A program aimed at providing children living in camps for internally displaced people in the Kurdish Region of Iraq with important skill-building science instruction has established a vital network of people who know STEM (science, technology, engineering, and math) and who have a desire to learn and to teach other people in one of the most challenging environments on Earth.
The program began in 2015 in an effort to build relevant and lifelong skills for children living in conflict while at the same time helping to take their mind off of the conflict. Since its beginning, KnowAtom has partnered with local aid workers and the precursor to STEM Synergy, a non-profit that partners with community leaders to deliver quality STEM education to communities on the cusp of rapid development.
The project has directly reached more than 8,000 internally displaced students in 10 schools across camps, and trained 300 volunteer educators, who received weekly training on the subject matter along with diverse teaching methods.
As a result of the curriculum provided by KnowAtom, the support of STEM Synergy, and the tireless work of local aid workers and volunteers, the students in the camps have become more engaged and curious in STEM.
“Before my life was just school and sleeping, but when this project started my life has been changed,” said Ahmad, a child in an IDP camp. “I started to have ideas how to make things and teach my friends and relatives. Now, I know how to make a lot of things. In the future, when I will grow up, the project will help me in teaching other children and develop the country, being an expert and making bigger things.”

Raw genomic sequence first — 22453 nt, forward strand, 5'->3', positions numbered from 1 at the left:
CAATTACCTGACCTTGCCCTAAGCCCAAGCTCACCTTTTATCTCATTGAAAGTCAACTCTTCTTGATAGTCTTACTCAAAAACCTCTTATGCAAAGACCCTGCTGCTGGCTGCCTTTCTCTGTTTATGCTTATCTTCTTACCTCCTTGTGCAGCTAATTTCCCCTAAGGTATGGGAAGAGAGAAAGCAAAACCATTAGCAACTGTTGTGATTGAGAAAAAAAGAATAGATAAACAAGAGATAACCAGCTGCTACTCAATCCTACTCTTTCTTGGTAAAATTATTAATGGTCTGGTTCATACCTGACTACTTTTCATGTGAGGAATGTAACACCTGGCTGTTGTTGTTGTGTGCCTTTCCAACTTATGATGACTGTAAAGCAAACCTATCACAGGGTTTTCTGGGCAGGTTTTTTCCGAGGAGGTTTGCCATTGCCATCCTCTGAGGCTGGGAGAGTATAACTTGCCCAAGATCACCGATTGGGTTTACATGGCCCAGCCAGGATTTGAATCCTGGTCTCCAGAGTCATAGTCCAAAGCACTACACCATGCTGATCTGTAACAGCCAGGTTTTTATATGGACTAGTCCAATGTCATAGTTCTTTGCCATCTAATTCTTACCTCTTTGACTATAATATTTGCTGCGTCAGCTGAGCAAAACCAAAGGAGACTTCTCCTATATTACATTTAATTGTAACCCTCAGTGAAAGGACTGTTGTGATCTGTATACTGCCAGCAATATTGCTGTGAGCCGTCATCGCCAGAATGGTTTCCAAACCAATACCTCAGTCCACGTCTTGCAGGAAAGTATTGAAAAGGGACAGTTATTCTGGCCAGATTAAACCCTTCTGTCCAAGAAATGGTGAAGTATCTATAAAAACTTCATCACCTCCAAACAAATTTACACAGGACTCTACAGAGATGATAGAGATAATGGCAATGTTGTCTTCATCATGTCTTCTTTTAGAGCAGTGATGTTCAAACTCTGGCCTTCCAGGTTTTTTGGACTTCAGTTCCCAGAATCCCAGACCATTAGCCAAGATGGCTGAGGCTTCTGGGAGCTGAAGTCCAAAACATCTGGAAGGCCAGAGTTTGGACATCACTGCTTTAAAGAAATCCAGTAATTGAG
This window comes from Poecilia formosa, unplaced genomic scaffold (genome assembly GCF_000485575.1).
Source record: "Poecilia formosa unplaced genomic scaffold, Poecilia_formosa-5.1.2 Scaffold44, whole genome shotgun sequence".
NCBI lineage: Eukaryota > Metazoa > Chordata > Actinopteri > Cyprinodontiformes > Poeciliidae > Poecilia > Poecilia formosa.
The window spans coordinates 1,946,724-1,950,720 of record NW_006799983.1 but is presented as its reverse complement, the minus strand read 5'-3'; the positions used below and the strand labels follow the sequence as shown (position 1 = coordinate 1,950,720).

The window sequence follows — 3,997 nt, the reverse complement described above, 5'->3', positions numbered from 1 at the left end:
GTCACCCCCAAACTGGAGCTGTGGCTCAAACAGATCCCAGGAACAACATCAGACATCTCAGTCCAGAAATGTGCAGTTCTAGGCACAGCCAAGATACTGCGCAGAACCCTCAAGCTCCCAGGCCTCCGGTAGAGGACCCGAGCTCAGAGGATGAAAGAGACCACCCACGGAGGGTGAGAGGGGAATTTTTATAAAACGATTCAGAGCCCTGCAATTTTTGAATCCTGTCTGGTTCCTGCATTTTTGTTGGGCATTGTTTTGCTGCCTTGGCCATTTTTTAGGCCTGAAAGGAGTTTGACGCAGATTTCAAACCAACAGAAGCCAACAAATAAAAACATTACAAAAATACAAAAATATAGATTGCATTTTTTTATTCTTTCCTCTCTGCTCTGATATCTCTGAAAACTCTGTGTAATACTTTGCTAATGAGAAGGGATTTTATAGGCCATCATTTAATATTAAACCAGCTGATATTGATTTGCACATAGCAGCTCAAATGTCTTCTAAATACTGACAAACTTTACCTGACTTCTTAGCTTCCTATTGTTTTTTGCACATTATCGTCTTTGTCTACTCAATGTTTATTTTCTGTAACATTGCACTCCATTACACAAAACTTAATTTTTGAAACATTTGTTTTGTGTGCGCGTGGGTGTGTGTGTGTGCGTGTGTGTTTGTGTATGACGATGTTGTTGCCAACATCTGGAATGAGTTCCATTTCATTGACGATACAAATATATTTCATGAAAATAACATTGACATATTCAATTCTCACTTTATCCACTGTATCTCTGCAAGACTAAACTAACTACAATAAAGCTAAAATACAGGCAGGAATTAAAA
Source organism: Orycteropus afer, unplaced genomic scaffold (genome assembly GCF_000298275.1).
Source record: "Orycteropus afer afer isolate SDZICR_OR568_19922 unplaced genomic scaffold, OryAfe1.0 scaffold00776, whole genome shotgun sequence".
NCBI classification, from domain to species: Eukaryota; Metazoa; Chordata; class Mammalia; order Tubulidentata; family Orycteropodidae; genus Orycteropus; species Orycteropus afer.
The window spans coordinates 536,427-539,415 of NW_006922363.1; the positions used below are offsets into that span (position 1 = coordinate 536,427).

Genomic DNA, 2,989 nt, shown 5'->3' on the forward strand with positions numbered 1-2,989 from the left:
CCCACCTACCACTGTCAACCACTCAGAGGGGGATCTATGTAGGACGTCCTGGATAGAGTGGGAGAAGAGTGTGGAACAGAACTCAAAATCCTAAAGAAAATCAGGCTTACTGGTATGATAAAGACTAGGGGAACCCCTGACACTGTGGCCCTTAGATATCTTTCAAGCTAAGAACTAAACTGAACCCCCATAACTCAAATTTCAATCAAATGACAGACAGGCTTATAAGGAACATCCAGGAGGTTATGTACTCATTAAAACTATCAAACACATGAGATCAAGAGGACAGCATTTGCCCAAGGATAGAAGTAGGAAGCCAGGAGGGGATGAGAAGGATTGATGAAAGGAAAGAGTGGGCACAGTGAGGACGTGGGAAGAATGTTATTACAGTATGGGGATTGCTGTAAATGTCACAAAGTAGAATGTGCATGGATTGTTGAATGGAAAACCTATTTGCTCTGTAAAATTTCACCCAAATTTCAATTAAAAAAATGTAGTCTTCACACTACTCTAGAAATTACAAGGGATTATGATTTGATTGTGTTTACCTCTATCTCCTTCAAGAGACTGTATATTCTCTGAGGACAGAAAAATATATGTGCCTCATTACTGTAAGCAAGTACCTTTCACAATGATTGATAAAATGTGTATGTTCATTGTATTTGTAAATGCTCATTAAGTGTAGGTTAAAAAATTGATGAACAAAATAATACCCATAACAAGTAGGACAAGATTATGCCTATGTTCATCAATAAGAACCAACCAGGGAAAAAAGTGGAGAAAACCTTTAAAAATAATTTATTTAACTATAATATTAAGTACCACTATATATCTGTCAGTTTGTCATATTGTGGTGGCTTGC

One teacher echoed this sentiment: “This project will make a big difference with the kids. We depend on materials coming from elsewhere because we do not make them ourselves. We never think about creating things. We just buy things ready-made from the bazaar. This project will help kids thinking different ways and teach them to be creative. And we hope these projects continue so are kids continue to learn how to think and create for themselves.”
A Growing Reach
STEM Synergy’s partners in KRI report that in 2017, the STEM program reached 1,850 students in eight different schools, and trained 120 volunteer educators to teach the classes.
STEM Synergy and its partners in the field are looking ahead to 2018, planning to expand the program into between two and eight new camps depending on the size of the camp population.
The program aims to reach 2,500 students this year. A new phase will also integrate a protection component into the program where educators and community helpers will visit the students’ families for awareness training and to offer support in sending their child to school.
As part of this new initiative, they will also inform the families about the importance of the STEM education, and work together to create solutions for and educate the family about child labor and abuse in an effort to decrease child labor and abuse in the camps.
As the program continues to grow and more students become involved in science and engineering, the goal is to provide students with hands-on learning that gives them important skills, but also something intangible—hope.
“This project has a positive and inspiring impact on students and facilitators,” one project coordinator said.
Karam, a student in the program explained: “After the displacement, I lived in Nashtiman camp. I was learning how to make things and the electricity and handicrafts. I will benefit from the STEM program in the future because if I will study electrical engineering, then I will remember the days that we were coming and learning. I will create and work in electricity, and I will never forget the days of efforts.”